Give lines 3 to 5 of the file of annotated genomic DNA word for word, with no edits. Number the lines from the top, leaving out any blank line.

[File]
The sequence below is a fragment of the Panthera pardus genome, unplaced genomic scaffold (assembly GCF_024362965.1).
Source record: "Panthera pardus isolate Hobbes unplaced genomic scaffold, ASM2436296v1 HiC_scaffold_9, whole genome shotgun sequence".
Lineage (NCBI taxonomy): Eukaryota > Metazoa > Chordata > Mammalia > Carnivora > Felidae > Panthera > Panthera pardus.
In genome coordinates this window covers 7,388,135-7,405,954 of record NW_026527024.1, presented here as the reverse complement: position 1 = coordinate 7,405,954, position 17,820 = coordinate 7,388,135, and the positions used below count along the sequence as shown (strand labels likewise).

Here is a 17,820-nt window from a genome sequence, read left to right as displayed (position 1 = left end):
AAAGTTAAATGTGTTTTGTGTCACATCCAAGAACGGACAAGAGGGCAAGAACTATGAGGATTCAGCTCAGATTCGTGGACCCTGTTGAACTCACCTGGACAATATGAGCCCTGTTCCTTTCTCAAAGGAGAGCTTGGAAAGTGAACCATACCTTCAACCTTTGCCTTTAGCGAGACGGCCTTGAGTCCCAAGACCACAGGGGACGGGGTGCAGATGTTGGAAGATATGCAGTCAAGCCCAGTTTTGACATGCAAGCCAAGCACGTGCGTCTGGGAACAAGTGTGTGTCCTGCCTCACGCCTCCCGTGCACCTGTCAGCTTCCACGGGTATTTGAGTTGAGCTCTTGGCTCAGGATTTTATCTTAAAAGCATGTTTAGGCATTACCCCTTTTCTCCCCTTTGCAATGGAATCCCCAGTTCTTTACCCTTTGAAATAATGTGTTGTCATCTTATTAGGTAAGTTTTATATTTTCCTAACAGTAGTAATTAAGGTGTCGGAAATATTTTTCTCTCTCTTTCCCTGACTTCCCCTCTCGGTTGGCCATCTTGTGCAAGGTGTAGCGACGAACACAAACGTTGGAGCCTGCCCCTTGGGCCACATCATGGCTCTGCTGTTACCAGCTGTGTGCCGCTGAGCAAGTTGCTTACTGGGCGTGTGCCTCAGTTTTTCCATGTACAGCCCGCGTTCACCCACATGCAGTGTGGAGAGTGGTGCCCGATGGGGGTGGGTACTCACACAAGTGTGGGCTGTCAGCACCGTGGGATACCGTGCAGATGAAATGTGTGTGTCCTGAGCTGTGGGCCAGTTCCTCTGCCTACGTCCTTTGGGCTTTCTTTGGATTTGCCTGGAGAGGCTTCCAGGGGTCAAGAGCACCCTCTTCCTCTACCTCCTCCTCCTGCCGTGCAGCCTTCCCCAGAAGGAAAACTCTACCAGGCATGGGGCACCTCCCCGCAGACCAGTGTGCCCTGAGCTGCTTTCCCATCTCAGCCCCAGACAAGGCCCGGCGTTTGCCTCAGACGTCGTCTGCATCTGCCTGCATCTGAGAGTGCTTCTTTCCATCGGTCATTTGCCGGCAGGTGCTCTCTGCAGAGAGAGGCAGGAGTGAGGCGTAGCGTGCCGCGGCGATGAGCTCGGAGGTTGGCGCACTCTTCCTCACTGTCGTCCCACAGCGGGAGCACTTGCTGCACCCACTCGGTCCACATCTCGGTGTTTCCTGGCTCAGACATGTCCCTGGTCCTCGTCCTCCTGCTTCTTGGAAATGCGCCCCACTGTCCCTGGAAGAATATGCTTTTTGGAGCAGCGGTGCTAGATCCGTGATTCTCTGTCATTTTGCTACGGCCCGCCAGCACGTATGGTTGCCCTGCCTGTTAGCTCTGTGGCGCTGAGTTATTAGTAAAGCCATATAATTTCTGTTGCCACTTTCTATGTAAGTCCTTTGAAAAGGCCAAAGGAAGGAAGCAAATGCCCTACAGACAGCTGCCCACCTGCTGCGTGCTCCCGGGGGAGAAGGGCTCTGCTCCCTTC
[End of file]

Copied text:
Lineage (NCBI taxonomy): Eukaryota > Metazoa > Chordata > Mammalia > Carnivora > Felidae > Panthera > Panthera pardus.
In genome coordinates this window covers 7,388,135-7,405,954 of record NW_026527024.1, presented here as the reverse complement: position 1 = coordinate 7,405,954, position 17,820 = coordinate 7,388,135, and the positions used below count along the sequence as shown (strand labels likewise).

Here is a 17,820-nt window from a genome sequence, read left to right as displayed (position 1 = left end):